- Increasing exercise intensity too quickly– Your training should progress in increments at a safe and steady pace. Following a structured training regimen will control how quickly you increase your exercise difficulty and help you stay healthy. For running, gradually increase speed, elevation, and duration.
- Listen to your body – If you notice signs and symptoms of overtraining, then take a break! Modify your activity and gradually increase it once you are feeling better. Taking a day to rest will not significantly decrease your performance, just like one day of training will not make you an Olympic athlete.
- Not easing into training – If you have not trained all winter and expect to start where you left of last training period, you are at risk for injury and overtraining. Playing ‘catch up’ is not smart. Do not expect to make up for 2-3 months of minimal exercise with a few weeks of intense exercise. You are not an overnight success story in training. Save yourself the frustration and injuries and be patient.
How to prevent Overtraining Syndrome
Rest/Recovery– Schedule days off in your training plan and use them! You have earned those rest days and your body needs them to stay healthy. Skipping recovery after your workouts is a big mistake, even if you are feeling healthy. Take time every day to stretch, foam roll, ice, and hydrate.
Get Sleep – Adequate sleep not only gives your body time to repair and build itself, it also helps your mood. Not getting enough sleep can put a damper on your immune system as well, further decreasing your training performance.
Eat and Hydrate well – Food is fuel for your body. It is important to make sure you increase your food and water intake as your activity level increases. Restricting your intake will only further dampen your performance.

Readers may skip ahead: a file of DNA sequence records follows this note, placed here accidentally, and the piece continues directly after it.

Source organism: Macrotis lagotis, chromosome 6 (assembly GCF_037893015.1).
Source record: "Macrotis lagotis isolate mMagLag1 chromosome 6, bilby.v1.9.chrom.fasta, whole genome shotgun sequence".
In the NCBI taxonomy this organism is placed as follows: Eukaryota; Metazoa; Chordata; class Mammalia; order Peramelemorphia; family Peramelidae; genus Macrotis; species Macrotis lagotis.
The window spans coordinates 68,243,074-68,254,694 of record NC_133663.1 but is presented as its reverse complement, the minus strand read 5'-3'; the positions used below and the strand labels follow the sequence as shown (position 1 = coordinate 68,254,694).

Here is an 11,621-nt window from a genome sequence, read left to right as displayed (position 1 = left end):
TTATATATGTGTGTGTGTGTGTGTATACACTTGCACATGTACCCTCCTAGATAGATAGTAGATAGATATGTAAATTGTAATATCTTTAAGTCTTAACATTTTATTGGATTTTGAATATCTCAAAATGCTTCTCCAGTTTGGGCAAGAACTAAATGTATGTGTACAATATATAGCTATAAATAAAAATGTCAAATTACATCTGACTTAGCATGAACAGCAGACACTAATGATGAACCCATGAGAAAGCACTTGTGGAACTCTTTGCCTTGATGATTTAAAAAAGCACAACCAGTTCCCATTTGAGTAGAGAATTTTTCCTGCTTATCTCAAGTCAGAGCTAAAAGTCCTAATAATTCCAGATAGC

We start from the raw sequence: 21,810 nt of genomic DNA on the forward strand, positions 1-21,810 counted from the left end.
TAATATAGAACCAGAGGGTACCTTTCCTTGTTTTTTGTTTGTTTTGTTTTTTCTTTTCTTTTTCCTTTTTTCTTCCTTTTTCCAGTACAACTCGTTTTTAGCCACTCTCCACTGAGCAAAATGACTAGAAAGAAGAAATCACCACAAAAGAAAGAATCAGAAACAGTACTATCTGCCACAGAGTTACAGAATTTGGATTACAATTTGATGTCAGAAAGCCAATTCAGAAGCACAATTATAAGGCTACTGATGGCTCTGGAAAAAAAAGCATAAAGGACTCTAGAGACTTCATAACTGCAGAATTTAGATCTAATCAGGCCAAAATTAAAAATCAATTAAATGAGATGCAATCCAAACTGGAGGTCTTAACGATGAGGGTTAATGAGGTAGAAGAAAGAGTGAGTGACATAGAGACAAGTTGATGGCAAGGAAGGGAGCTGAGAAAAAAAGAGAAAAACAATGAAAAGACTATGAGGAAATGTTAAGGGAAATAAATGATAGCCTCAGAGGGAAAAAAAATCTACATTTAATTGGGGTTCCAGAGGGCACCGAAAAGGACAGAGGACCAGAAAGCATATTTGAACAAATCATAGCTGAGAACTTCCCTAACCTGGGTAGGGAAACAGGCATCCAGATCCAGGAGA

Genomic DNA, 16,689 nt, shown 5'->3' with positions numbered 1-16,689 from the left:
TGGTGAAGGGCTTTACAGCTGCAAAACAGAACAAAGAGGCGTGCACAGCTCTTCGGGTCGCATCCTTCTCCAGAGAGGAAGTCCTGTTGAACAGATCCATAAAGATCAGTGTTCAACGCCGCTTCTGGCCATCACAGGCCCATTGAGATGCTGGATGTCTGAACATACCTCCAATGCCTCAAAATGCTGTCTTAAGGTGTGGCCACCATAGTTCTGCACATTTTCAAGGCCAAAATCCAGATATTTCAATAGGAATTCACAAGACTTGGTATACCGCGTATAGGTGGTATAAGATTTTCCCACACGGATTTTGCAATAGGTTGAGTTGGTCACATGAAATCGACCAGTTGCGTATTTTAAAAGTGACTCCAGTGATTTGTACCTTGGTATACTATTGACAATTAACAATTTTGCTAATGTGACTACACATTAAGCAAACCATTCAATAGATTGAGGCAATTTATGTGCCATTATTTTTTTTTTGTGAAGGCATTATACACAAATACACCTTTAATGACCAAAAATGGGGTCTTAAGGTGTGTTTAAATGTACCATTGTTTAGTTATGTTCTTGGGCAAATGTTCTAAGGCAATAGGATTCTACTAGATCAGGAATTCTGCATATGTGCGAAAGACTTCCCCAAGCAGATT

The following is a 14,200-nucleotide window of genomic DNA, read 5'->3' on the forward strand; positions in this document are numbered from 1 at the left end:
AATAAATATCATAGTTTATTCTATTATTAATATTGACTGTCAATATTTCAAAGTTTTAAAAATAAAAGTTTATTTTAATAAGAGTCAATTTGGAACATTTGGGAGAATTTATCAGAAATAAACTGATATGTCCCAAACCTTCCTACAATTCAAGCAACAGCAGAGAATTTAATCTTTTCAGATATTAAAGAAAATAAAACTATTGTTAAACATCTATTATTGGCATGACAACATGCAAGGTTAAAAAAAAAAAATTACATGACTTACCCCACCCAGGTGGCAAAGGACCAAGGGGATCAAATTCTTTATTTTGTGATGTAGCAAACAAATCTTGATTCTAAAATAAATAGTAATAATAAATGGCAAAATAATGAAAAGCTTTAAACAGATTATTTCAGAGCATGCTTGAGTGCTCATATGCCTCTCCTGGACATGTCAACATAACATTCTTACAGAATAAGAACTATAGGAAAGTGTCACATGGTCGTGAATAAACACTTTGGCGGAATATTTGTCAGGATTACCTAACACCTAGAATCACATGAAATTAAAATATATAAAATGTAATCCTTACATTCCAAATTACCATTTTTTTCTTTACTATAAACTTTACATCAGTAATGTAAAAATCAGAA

Tapering before a competition, resting at least 6 hours in between training sessions, and avoiding extreme conditions such as excess temperatures will also help prevent overtraining syndrome.
How can Physical Therapy Help?
Your physical therapist can help you develop a safe and proper training plan or help identify training errors. This will allow you to stay healthy and pain free, while you safely meet your fitness goals. Your therapist will check you strength, motion, and endurance to see where your training baseline is. Your therapist will also take a thorough history and physical to make sure your symptoms are from overtraining and not something more serious. A physical therapist will also watch how you move and perform your specific activity. This way they can adjust any improper form/movements in order to prevent increase stressed on a specific body part.
Work smart, not hard. Overtraining will not make you a better athlete and may even make you perform worse. Training without recovery is like a week without a weekend. Your body (and mind) needs it!
Meet with one of the world class physical therapists at Total Performance Physical Therapy!
Kreher JB, Schwartz JB. Overtraining syndrome: a practical guide. Sports Health. 2012; 4(2): 128-138